Why are we not surprised? - Petra Caruana Dingli
Widespread public reaction to the Planning Authority’s approval of the permit for the proposed ‘City Centre’ at St George’s Bay was a mixture of anger and dread. Thousands have opposed the project. But at the core there was also a demoralised and dispirited lack of surprise.
This is because many have closely observed the massive government support for this project from the outset – starting with the questionable land deal, signing over the site to db Group. Was any other outcome ever realistically likely?
The forces behind this project are strong, holding the reins given to them by voters in their hands. They have appropriated not only the horses but the entire lucrative stables for themselves. They will not give them up easily and, in the meantime, they will generate as much money as they can, whatever the wider consequences for others.
Favoured developments in the Paceville area seem destined for approval, despite any impacts they may have on the surroundings or on residents. The consultation process often just feels like a sham, with little effect on the votes of the majority of planning board members. They have other things in mind, and the views of the public are set aside.
Only four board members out of 14 voted against this controversial project – the chairman of the Planning Board, Vincent Cassar; NGO representative Annick Bonello; PN representative Marthese Portelli; and Pembroke mayor Dean Hili. The last three happen to be among the few voting board members not chosen by the government.
All the rest were in favour, despite being presented with many genuine concerns about the potential impact on residents, and policy shortcomings. No arguments or pleading could win over those determined to give the green light to this project.
Besides the visual impact and shadowing, one of the major problems with this development is the huge increase in traffic that it will cause, in an area which is highly congested. St Andrew’s Road is already a bottleneck. And we can expect more traffic chaos on the roads when the new school term starts next week.
There is a general sense of disheartened helplessness when public authorities appear to be serving the powerful few over the interests of the public
The solution for this, we are told, is the construction of an underground road tunnel, leading from St George’s Bay to somewhere in Pembroke – where the emerging cars will presumably exit and squeeze into the growing traffic snarl. So far, not much detail on this tunnel has been provided, but Transport Malta gave their approval based on the idea that it will be constructed at some point in the future.
The timeframe for this tunnel should have been presented long ago, especially if it is a decisive factor in the granting of this mega permit. What will happen if the tunnel is not feasible after all, or if studies show that it is environmentally impossible or unacceptable? Although, in truth, the project raises major concerns with or without a tunnel.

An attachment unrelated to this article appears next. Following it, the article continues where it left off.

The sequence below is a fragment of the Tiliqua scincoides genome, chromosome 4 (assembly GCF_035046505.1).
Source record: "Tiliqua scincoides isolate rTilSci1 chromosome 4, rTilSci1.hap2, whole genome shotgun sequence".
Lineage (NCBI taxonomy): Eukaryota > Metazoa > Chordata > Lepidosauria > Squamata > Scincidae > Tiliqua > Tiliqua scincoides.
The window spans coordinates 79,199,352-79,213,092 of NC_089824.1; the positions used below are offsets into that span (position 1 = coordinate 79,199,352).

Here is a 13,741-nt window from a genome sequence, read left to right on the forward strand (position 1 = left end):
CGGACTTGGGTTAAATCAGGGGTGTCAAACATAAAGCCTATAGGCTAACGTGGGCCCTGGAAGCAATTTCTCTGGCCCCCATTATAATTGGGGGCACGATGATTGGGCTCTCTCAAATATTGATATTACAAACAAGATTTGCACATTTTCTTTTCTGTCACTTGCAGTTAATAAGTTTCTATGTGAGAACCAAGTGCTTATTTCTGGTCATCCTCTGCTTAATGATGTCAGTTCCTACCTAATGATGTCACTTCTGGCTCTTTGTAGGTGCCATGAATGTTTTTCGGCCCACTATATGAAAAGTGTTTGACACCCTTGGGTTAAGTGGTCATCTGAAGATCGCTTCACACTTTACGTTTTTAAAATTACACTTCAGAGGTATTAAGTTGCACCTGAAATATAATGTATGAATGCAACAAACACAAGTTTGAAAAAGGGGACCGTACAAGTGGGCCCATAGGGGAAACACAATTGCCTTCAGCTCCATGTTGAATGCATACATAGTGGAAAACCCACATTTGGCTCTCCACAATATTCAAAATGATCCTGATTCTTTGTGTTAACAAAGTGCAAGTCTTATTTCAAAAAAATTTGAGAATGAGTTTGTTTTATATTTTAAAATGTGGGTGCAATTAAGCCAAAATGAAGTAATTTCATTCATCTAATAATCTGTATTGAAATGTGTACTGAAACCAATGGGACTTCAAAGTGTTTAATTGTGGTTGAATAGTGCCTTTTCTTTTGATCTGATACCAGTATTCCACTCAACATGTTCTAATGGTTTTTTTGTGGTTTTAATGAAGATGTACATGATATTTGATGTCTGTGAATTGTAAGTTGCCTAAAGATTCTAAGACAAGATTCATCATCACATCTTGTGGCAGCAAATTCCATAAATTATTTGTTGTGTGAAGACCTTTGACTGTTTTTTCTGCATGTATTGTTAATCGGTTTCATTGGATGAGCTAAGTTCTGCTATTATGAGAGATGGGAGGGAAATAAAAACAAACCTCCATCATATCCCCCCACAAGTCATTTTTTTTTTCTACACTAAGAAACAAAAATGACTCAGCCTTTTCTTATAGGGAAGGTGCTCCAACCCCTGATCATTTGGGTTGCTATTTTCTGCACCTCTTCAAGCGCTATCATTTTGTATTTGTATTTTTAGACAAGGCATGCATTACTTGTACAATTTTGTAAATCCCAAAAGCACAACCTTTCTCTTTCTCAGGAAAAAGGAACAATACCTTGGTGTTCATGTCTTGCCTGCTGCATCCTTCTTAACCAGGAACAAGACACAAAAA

At the hearing on Thursday when the decision in favour of the City Centre project was taken, a ‘letter of commitment’ by the government for the construction of this tunnel was produced, unexpectedly like the joker in a pack of cards. Such a document, with its potential to perhaps sway the vote, should not be presented at the last minute, without proper opportunity to see or discuss it beforehand.
But in any case, this letter did not present a timeframe for this tunnel or any further information. As was rightly said at the meeting, this lack of detail is downright irresponsible on an issue of such major importance.
Frankly, most of this bunch of board members are hardly held up high in public esteem as beacons of good governance. A number of them dumped their environmental credentials long ago and sailed off into the sunset. But a special disappointment was the vote in favour cast by the chairman of the Environment and Resources Authority, Victor Axiak.
It is hard to understand how Axiak did not take on board the same concerns on traffic and lack of a masterplan expressed by the board chairman Vincent Cassar. Aren’t the cumulative impact of over-development, the traffic congestion (with all the air pollution that causes) and the construction of a large road tunnel significant environmental concerns?
Among other planning costs, the board offered a distasteful sweetener to the public, obliging the developer to make a financial contribution to the Arts Council. Malta’s artistic output is to be directly funded by this dubious permit.
A crowd-funded appeal on City Centre (is St George’s Bay a ‘city’?) is in the pipeline, as happened in the case of Townsquare at Tigne in Sliema and which has had a measure of success. But there is a general sense of disheartened helplessness when public authorities appear to be serving the powerful few, over the interests of the public. Every day this 38-storey tower and 17-floor hotel will offer a visible, tangible, landmark reminder of feeling let down.